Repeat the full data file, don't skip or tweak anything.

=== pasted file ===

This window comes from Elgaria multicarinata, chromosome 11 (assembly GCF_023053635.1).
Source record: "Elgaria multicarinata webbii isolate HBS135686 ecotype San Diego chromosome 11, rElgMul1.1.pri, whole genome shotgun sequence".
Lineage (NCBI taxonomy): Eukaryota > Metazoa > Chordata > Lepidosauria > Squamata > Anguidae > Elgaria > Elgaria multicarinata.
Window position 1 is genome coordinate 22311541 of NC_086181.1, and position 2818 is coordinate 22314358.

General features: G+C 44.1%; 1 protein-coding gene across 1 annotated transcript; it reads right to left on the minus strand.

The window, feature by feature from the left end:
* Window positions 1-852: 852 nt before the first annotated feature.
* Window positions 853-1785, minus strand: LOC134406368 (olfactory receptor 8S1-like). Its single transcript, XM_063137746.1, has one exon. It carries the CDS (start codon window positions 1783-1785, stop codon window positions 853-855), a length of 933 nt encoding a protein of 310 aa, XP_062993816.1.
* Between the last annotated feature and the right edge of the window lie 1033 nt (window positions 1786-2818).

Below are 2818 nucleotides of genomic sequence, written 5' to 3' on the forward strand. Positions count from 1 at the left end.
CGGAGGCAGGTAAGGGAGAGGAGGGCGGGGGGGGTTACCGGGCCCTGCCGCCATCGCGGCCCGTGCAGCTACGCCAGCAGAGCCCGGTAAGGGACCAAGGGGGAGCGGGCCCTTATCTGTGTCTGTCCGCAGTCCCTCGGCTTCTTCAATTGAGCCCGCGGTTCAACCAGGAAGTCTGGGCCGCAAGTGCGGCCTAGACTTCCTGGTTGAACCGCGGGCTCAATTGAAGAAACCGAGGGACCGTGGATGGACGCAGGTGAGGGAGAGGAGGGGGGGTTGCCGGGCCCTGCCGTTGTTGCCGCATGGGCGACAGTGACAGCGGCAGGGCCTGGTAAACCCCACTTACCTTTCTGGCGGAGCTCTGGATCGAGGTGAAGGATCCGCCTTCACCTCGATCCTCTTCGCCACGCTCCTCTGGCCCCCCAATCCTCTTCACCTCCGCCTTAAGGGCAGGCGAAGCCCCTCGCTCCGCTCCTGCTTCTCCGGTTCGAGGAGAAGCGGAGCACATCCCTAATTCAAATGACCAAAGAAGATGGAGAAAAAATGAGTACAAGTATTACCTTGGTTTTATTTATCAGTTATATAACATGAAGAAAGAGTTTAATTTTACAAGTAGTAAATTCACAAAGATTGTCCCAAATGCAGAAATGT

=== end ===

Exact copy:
This window comes from Elgaria multicarinata, chromosome 11 (assembly GCF_023053635.1).
Source record: "Elgaria multicarinata webbii isolate HBS135686 ecotype San Diego chromosome 11, rElgMul1.1.pri, whole genome shotgun sequence".
Lineage (NCBI taxonomy): Eukaryota > Metazoa > Chordata > Lepidosauria > Squamata > Anguidae > Elgaria > Elgaria multicarinata.
Window position 1 is genome coordinate 22311541 of NC_086181.1, and position 2818 is coordinate 22314358.

General features: G+C 44.1%; 1 protein-coding gene across 1 annotated transcript; it reads right to left on the minus strand.

The window, feature by feature from the left end:
* Window positions 1-852: 852 nt before the first annotated feature.
* Window positions 853-1785, minus strand: LOC134406368 (olfactory receptor 8S1-like). Its single transcript, XM_063137746.1, has one exon. It carries the CDS (start codon window positions 1783-1785, stop codon window positions 853-855), a length of 933 nt encoding a protein of 310 aa, XP_062993816.1.
* Between the last annotated feature and the right edge of the window lie 1033 nt (window positions 1786-2818).

Below are 2818 nucleotides of genomic sequence, written 5' to 3' on the forward strand. Positions count from 1 at the left end.
CGGAGGCAGGTAAGGGAGAGGAGGGCGGGGGGGGTTACCGGGCCCTGCCGCCATCGCGGCCCGTGCAGCTACGCCAGCAGAGCCCGGTAAGGGACCAAGGGGGAGCGGGCCCTTATCTGTGTCTGTCCGCAGTCCCTCGGCTTCTTCAATTGAGCCCGCGGTTCAACCAGGAAGTCTGGGCCGCAAGTGCGGCCTAGACTTCCTGGTTGAACCGCGGGCTCAATTGAAGAAACCGAGGGACCGTGGATGGACGCAGGTGAGGGAGAGGAGGGGGGGTTGCCGGGCCCTGCCGTTGTTGCCGCATGGGCGACAGTGACAGCGGCAGGGCCTGGTAAACCCCACTTACCTTTCTGGCGGAGCTCTGGATCGAGGTGAAGGATCCGCCTTCACCTCGATCCTCTTCGCCACGCTCCTCTGGCCCCCCAATCCTCTTCACCTCCGCCTTAAGGGCAGGCGAAGCCCCTCGCTCCGCTCCTGCTTCTCCGGTTCGAGGAGAAGCGGAGCACATCCCTAATTCAAATGACCAAAGAAGATGGAGAAAAAATGAGTACAAGTATTACCTTGGTTTTATTTATCAGTTATATAACATGAAGAAAGAGTTTAATTTTACAAGTAGTAAATTCACAAAGATTGTCCCAAATGCAGAAATGT